Thirty years ago, Rebecka Vaughan Lambert noticed something missing in her hometown of Nashville, Tennessee: high-quality, properly-fitting foundations. Vaughan, then a supervising R.N. at Saint Thomas hospital, decided to switch gears to the intimate apparel industry. In 1979 she opened the intimate apparel boutique, Rebecka Vaughan Lingerie. Today it is 4,500-square-feet with a staff of 10 bra fitters.
"There was virtually nothing available to women in our area," Vaughan Lambert said. "I saw a need, so I did my research and filled it!"
She described the tenants of the store as "excellent fit, outstanding customer service, and unique offerings." They carry a whopping range of bra sizes, from 28AA to 52L, and their price range is just as varied: from $38 for some bras to $650 for a Christina Vancouver peignoir. They also work to set themselves apart from department stores by purchasing high-quality products "that are different from what is offered to the mass market." Vaughan Lambert and co-managers Linda Curley and Adrienne Francis are responsible for the buying, but they rely on input from the entire staff.
The store's palette is still the azure blue that staff chose as their "signature color" when the store opened, mixed with some "soothing" browns. In order to make customers feel "comfortable at all times," the retailer hired an interior designer to create a relaxed ambience. Vaughan Lambert's goal is to allow shoppers to "browse at ease," and one of her four dressing rooms is handicapped-accessible.
The store's assistant manager/marketing coordinator, Miriam Perry Mimms, described clientele as "diverse," but for the most part comprised of women from 25 to 60 of middle to upper income. Clientele range from the nearby Vanderbilt college students to "society ball grande dames." Although large-busted women do frequent the store, Perry Mimms said they get all shapes and sizes, including fashion-forward and body-conscious young women, and post-mastectomy patients who come in for fittings. Men also shop for their significant others.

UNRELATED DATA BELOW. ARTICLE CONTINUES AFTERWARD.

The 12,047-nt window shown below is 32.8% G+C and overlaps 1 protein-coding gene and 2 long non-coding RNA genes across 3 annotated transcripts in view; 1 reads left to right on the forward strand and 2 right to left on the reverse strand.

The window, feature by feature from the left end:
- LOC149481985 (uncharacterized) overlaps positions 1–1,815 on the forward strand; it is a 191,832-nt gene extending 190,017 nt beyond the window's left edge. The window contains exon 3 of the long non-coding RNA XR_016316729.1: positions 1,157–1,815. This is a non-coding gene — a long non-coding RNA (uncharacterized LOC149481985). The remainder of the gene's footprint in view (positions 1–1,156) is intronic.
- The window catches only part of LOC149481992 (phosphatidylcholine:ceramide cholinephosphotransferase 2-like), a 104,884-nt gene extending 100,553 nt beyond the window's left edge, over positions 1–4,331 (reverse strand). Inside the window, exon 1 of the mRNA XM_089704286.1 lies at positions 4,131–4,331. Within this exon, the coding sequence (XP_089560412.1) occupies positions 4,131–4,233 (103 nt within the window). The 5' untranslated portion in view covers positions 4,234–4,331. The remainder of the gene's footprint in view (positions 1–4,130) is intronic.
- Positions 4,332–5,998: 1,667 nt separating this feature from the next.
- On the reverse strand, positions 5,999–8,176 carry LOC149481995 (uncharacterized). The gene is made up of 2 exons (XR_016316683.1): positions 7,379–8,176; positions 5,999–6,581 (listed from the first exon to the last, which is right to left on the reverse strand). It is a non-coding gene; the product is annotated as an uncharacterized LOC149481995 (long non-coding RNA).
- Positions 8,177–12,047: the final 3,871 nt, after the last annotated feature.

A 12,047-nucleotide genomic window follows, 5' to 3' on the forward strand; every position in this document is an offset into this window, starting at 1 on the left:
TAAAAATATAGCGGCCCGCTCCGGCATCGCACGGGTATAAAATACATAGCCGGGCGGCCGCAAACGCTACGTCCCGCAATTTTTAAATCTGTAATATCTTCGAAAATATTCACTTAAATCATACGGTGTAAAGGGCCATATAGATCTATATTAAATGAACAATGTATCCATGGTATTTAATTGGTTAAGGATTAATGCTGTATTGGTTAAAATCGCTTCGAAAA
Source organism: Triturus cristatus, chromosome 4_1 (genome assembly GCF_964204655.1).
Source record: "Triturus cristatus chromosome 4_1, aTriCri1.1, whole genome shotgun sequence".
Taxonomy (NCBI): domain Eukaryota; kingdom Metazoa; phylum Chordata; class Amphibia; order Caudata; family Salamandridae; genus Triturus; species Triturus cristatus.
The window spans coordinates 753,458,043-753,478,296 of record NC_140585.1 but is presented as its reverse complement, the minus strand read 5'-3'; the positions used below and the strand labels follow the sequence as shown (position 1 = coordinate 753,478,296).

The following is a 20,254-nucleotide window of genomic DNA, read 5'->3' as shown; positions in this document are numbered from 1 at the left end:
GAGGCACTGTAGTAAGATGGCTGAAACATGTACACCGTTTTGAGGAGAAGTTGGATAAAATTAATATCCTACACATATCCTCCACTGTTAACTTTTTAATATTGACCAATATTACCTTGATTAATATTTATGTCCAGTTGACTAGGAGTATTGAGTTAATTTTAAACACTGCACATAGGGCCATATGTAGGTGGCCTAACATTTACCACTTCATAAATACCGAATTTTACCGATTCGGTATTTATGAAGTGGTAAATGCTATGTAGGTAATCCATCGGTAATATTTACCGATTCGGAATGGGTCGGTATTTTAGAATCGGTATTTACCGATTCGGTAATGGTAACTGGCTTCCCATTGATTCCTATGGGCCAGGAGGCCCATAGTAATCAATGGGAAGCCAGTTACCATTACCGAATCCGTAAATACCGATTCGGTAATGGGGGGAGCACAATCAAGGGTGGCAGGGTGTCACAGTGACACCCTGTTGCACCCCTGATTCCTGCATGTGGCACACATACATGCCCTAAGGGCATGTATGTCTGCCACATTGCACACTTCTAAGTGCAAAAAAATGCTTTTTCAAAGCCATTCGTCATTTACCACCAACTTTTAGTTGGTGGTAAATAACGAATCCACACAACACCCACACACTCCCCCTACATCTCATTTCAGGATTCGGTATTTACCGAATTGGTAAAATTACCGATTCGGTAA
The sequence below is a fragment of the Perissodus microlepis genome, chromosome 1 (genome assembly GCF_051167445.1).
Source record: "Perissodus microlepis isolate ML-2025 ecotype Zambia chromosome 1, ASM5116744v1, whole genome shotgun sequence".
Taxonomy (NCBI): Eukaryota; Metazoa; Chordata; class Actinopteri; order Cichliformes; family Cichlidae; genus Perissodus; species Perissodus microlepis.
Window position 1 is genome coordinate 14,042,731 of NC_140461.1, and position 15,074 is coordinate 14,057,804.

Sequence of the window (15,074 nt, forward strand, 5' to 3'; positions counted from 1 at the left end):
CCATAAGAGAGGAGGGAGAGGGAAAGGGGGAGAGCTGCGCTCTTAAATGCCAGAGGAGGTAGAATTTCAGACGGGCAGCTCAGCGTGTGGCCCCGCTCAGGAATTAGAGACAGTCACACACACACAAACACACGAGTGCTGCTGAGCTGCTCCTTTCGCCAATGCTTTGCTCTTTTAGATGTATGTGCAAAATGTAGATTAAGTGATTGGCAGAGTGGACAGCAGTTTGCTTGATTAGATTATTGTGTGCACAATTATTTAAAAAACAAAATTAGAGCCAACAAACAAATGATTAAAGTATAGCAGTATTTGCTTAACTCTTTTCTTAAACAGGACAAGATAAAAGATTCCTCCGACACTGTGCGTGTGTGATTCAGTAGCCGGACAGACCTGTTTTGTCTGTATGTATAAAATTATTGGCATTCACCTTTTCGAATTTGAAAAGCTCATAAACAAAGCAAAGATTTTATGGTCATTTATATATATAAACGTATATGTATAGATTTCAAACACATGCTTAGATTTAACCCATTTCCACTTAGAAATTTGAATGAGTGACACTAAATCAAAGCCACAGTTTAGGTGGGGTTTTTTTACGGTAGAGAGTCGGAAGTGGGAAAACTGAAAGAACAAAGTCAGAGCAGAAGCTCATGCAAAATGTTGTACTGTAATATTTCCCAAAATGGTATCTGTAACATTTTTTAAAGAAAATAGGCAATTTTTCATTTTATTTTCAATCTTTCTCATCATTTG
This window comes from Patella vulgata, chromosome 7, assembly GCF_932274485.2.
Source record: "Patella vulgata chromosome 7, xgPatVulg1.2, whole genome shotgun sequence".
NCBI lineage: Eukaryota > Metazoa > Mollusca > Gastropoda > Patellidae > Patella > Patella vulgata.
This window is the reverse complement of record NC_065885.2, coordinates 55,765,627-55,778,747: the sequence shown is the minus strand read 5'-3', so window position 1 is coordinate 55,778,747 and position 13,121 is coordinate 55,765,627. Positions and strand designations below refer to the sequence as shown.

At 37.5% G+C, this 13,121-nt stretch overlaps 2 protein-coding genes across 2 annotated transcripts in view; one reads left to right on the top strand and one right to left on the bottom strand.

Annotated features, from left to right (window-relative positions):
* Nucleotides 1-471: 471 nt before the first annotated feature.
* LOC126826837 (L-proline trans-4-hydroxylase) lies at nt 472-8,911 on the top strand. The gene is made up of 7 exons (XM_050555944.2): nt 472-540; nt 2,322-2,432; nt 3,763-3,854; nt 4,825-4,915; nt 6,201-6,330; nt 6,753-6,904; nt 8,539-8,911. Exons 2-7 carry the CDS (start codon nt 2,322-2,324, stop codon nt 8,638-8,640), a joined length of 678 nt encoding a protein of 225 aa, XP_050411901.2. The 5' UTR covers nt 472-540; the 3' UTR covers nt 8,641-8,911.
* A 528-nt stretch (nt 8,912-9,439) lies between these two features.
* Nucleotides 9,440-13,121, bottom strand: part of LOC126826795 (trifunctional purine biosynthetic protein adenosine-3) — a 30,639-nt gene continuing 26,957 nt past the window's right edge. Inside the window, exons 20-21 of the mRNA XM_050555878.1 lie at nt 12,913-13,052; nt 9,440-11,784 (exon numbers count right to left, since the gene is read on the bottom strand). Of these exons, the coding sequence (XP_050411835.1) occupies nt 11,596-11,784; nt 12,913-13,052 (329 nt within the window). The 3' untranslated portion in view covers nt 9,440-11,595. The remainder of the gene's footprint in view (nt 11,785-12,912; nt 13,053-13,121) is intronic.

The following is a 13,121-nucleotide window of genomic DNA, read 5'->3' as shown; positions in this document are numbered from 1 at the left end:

Curley and Francis listed their hottest brands as Simone Péréle, Prima Donna, and Chantelle. Fantasie and Anita are also popular. In foundations, Body Wrap is the biggest seller. The consistently most-requested items include the Prima Donna Deauville underwire ($110-$125), Anita Twin Big Cup Beauty underwire and softcup ($62), Chantelle Africa T-shirt bra ($88), Goddess lace bustier ($50), Simone Péréle Andora moulded cup ($74), and Hanky Panky thongs ($18). In recent trends, they have noticed that an increasing number of women are realizing that a well-fitting bra and foundation can make a huge difference in their appearance.
According to Perry Mimms, they keep sales up despite the recession through great service, which includes building trust with their clientele that "keeps them coming back." She added that they are being prudent in their purchasing by carrying styles that have always sold well. This February they hosted a Freya swimsuit trunk show to "put our customers first." They also advertise in "tasteful" local newspapers and news stations, and send out an e-newsletter to their email subscriber database every few weeks. Online subscribers also receive special discounts and advance notice of new arrivals, and the retailer is currently working on a royalty program. This March, they will host their annual birthday sale.
"Rebecka Vaughan provides that one-on-one, specialized attention that cannot be had in other stores," Vaughan Lamert said. "Having been in business for 29 years, we know our customers, are willing to place orders for them, make phone calls to them, and ship anywhere in the U.S and even overseas. The customers know that their interests come first."